I know that people use numbers in business and product names all the time. How can numbers be protectable trademarks?
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Funny you should ask! This issue was just in the news. The famous (and famously rich) Kendall Jenner now has what every aspiring famous person should have: her own tequila brand. Ms. Jenner named her tequila “818 Tequila” which is one of the area codes for Los Angeles, where she lives.
There is, however, a problem (or an alleged problem) with Ms. Jenner’s choice of trademark for her booze. You see, the telephone area code for Austin, Texas, is 512, and there is another tequila… you guessed it: “Tequila 512”. 512 has, naturally, sued.
Now the Doc would not want to confuse you, especially when you are sampling all of these tasty beverages, but the Doc also knows about “1800 Tequila”, and also “4 Copas”, “1519 Tequila”, “Gonzalez 1939”, “Codigo 1530”, “Seleccion 1146”, “123 Tequila”, and several others. That’s not even mentioning “Baccardi 151” rum, “Bin 44” wine, and so on and so forth.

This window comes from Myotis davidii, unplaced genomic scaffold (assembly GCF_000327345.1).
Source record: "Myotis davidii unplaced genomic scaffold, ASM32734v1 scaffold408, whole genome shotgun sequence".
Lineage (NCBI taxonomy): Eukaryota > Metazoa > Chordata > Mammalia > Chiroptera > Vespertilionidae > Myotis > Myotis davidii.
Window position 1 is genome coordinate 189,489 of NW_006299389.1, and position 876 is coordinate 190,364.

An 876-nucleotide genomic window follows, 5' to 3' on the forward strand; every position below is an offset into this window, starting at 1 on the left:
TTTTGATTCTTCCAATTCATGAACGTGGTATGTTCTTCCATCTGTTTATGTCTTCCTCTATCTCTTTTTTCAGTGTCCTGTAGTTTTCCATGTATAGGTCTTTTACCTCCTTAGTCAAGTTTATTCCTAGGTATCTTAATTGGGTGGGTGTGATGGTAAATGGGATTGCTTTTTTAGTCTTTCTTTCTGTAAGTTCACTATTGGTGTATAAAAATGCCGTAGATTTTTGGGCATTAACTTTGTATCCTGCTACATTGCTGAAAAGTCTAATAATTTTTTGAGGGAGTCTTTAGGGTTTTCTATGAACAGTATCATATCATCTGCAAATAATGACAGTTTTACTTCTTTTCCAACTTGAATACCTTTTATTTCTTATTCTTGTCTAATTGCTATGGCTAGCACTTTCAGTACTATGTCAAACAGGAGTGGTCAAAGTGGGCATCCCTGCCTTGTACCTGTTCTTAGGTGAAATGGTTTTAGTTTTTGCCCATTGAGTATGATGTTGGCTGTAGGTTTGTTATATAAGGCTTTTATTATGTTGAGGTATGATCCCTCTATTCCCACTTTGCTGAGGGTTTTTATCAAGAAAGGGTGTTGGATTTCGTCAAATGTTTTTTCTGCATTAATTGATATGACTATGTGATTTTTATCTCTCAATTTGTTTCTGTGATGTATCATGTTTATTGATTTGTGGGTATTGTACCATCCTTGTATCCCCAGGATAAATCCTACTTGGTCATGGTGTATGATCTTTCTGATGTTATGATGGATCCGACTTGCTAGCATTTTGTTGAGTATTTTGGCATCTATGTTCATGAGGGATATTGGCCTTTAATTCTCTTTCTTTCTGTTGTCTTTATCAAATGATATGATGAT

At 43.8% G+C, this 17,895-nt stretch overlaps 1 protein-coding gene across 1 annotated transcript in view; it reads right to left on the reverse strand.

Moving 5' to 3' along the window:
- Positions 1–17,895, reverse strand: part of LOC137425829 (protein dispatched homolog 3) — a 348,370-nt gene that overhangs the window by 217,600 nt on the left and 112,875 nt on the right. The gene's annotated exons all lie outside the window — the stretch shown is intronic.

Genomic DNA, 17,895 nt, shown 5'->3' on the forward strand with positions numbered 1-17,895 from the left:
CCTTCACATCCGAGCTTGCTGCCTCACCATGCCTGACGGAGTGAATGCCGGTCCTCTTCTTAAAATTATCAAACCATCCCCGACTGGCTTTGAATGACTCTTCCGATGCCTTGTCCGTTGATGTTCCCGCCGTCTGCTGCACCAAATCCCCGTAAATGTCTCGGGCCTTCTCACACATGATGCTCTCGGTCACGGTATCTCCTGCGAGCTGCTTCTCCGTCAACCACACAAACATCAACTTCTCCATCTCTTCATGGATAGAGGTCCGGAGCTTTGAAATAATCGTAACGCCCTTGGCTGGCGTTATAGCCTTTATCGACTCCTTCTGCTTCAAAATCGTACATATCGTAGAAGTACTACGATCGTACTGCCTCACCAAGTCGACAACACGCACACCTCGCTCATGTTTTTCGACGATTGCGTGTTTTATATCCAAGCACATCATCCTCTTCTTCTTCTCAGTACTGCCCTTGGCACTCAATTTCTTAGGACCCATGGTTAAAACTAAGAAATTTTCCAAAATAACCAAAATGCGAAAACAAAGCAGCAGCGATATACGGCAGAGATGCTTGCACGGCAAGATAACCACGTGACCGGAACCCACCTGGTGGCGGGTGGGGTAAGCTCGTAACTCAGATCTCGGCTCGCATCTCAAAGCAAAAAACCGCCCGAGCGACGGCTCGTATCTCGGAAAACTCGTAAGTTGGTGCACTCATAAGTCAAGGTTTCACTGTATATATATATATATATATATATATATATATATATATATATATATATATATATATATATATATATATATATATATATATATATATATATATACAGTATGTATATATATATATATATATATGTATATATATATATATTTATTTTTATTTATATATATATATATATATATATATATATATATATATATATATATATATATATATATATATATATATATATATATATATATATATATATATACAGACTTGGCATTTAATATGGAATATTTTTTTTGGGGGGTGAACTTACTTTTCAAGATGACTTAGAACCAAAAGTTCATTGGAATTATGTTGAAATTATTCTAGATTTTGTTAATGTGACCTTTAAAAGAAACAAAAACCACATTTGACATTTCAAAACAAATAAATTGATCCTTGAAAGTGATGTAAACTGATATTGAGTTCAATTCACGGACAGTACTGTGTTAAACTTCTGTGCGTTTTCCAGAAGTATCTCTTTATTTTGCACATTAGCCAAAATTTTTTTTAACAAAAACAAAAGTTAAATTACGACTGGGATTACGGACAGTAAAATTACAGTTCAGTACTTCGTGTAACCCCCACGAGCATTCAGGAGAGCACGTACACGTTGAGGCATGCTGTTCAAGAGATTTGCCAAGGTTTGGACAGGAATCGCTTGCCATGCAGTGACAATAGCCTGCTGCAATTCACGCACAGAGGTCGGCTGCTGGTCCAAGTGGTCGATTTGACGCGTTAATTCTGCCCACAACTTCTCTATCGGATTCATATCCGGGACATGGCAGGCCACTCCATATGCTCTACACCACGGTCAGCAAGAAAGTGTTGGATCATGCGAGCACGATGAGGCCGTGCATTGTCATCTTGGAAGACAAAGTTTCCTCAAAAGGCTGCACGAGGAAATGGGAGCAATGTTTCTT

If you’re not confused yet, then consider that there are “Motel 6s” and “Super 8 Motels”. It seems that numbers are routinely used to name products (“Chanel No. 5”) but that there are so many of them that it takes a lot of marketing to make a number “stick” as a valuable trademark that consumers associate with a particular product’s source. That is called having “secondary meaning”, and the Trademark Office has a “secondary register” where such trademarks are registered once the owners prove that consumers have come to uniquely associate their mark with the applicant’s particular company.
So, #1, the best choice for you may be a bottle of “Number Juan” tequila that the Doc saw on the shelf just the other day.
Have a trademark that you’d like to register? Talk to the attorneys at LW&H. They not only know their trademark law, but also patents, copyrights, trade secrets, and they know the difference between a resposado and an anejo.
Until next month,
— Lawrence A. Husick, Esq.